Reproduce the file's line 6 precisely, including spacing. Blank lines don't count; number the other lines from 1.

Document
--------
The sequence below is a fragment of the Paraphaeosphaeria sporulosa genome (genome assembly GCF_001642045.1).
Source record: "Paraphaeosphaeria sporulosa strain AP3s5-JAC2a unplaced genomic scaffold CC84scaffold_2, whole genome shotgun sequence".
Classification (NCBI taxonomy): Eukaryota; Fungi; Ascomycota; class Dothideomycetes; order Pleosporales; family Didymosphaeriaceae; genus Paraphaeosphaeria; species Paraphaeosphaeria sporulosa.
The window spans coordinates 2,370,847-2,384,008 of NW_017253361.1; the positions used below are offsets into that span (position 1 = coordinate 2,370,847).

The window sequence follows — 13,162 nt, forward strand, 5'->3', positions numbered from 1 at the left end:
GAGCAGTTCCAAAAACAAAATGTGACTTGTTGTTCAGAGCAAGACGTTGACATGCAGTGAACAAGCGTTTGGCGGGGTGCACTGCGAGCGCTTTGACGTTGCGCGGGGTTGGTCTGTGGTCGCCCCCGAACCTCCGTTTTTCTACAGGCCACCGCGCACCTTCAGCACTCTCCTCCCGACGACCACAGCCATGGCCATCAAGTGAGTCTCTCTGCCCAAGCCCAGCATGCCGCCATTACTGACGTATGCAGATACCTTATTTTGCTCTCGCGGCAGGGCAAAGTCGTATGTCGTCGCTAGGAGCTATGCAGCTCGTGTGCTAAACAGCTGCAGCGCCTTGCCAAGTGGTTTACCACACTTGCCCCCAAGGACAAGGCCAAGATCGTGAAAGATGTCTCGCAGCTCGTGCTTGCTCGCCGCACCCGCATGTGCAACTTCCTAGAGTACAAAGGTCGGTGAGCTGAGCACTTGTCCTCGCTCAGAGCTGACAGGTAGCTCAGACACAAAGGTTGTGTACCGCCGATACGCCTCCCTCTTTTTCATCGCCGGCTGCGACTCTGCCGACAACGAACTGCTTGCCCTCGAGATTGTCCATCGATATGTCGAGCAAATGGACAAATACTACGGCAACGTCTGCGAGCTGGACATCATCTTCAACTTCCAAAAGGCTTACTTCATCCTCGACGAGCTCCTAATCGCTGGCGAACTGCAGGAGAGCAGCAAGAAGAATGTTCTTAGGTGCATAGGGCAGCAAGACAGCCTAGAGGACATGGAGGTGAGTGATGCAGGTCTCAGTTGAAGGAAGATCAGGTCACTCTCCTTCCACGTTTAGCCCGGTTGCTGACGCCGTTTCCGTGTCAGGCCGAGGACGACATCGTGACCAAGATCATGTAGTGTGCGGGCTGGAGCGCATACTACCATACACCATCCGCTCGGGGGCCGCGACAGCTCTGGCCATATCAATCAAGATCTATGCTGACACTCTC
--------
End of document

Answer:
GAGCAGTTCCAAAAACAAAATGTGACTTGTTGTTCAGAGCAAGACGTTGACATGCAGTGAACAAGCGTTTGGCGGGGTGCACTGCGAGCGCTTTGACGTTGCGCGGGGTTGGTCTGTGGTCGCCCCCGAACCTCCGTTTTTCTACAGGCCACCGCGCACCTTCAGCACTCTCCTCCCGACGACCACAGCCATGGCCATCAAGTGAGTCTCTCTGCCCAAGCCCAGCATGCCGCCATTACTGACGTATGCAGATACCTTATTTTGCTCTCGCGGCAGGGCAAAGTCGTATGTCGTCGCTAGGAGCTATGCAGCTCGTGTGCTAAACAGCTGCAGCGCCTTGCCAAGTGGTTTACCACACTTGCCCCCAAGGACAAGGCCAAGATCGTGAAAGATGTCTCGCAGCTCGTGCTTGCTCGCCGCACCCGCATGTGCAACTTCCTAGAGTACAAAGGTCGGTGAGCTGAGCACTTGTCCTCGCTCAGAGCTGACAGGTAGCTCAGACACAAAGGTTGTGTACCGCCGATACGCCTCCCTCTTTTTCATCGCCGGCTGCGACTCTGCCGACAACGAACTGCTTGCCCTCGAGATTGTCCATCGATATGTCGAGCAAATGGACAAATACTACGGCAACGTCTGCGAGCTGGACATCATCTTCAACTTCCAAAAGGCTTACTTCATCCTCGACGAGCTCCTAATCGCTGGCGAACTGCAGGAGAGCAGCAAGAAGAATGTTCTTAGGTGCATAGGGCAGCAAGACAGCCTAGAGGACATGGAGGTGAGTGATGCAGGTCTCAGTTGAAGGAAGATCAGGTCACTCTCCTTCCACGTTTAGCCCGGTTGCTGACGCCGTTTCCGTGTCAGGCCGAGGACGACATCGTGACCAAGATCATGTAGTGTGCGGGCTGGAGCGCATACTACCATACACCATCCGCTCGGGGGCCGCGACAGCTCTGGCCATATCAATCAAGATCTATGCTGACACTCTC